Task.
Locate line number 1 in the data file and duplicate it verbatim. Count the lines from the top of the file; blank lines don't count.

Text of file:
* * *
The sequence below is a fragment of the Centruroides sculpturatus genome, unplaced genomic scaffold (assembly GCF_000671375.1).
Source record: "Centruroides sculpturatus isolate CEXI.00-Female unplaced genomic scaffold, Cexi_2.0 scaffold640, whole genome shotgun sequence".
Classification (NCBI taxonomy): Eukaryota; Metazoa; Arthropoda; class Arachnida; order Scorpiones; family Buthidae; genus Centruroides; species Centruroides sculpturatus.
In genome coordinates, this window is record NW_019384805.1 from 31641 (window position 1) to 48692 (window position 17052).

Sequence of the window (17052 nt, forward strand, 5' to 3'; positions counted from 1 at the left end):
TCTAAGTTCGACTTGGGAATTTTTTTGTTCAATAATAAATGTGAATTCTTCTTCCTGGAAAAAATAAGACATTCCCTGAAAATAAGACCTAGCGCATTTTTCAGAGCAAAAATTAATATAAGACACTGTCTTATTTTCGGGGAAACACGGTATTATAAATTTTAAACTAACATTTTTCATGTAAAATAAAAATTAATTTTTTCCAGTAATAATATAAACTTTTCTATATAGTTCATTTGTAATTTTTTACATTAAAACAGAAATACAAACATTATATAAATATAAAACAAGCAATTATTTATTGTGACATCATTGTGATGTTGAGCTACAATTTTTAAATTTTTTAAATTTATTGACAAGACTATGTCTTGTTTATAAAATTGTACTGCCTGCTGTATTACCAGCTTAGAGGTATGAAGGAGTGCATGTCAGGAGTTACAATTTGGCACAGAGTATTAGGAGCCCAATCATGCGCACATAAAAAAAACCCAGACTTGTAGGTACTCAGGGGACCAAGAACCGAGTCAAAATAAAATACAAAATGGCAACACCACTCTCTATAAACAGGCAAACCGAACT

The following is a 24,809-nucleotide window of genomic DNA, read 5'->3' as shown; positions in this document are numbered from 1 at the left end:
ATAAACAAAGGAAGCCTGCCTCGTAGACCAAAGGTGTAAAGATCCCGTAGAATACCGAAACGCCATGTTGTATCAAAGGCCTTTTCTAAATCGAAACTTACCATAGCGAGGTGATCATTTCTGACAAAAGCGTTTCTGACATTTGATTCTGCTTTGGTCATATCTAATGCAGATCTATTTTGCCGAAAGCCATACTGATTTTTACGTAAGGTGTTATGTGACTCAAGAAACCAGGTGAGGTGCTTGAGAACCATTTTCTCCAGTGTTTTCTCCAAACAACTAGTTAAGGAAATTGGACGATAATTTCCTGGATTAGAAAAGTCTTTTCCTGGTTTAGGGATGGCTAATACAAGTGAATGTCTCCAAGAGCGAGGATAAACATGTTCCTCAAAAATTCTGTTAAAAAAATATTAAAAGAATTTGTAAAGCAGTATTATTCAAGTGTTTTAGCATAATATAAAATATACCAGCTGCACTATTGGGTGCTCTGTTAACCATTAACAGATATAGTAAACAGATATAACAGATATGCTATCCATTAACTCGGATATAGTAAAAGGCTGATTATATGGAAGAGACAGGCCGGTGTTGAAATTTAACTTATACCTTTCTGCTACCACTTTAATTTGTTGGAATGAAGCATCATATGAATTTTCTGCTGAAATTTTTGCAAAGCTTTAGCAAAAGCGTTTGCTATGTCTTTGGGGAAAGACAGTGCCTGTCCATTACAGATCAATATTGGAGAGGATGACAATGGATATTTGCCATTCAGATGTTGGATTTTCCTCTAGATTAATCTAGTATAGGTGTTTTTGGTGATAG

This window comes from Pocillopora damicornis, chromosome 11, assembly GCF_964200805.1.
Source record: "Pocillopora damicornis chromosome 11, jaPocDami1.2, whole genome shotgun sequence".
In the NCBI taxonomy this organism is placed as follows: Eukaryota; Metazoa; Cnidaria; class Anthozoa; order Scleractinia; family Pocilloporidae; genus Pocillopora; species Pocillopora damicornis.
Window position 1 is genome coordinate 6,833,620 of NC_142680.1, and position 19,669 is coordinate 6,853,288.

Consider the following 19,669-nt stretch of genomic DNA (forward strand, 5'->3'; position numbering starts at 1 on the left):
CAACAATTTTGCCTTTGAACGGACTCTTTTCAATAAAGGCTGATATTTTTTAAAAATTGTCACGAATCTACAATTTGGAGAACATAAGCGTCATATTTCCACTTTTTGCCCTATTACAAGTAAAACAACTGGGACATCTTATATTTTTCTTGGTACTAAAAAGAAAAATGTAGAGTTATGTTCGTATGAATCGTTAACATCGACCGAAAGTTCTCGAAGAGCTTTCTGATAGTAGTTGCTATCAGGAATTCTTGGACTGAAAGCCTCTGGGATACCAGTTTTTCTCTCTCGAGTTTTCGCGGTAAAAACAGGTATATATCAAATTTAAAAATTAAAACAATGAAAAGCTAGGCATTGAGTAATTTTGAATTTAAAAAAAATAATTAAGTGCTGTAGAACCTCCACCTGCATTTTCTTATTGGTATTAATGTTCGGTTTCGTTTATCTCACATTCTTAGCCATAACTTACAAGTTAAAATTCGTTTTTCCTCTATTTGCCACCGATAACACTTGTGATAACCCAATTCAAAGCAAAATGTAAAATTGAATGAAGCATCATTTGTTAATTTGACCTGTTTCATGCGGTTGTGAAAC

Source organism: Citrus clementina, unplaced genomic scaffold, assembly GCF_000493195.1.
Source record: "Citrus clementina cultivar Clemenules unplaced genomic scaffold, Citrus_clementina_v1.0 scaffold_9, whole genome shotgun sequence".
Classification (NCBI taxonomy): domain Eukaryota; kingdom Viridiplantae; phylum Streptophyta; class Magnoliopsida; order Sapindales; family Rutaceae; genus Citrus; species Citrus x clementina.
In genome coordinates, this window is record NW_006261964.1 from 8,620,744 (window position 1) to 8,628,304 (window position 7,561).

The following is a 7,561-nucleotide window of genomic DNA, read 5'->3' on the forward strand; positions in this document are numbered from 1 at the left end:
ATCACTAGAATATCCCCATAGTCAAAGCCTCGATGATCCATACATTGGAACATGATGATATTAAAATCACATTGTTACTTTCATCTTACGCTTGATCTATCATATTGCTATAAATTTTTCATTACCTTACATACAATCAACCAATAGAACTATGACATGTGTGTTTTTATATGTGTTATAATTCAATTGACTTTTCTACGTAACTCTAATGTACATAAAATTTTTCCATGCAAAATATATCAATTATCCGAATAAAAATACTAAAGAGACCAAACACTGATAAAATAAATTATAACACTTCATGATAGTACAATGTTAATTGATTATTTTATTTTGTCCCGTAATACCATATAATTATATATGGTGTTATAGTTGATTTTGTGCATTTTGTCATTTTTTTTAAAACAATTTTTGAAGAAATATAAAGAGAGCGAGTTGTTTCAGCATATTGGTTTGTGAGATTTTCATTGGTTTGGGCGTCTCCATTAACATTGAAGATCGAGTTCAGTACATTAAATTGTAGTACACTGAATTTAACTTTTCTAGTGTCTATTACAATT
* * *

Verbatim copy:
The sequence below is a fragment of the Centruroides sculpturatus genome, unplaced genomic scaffold (assembly GCF_000671375.1).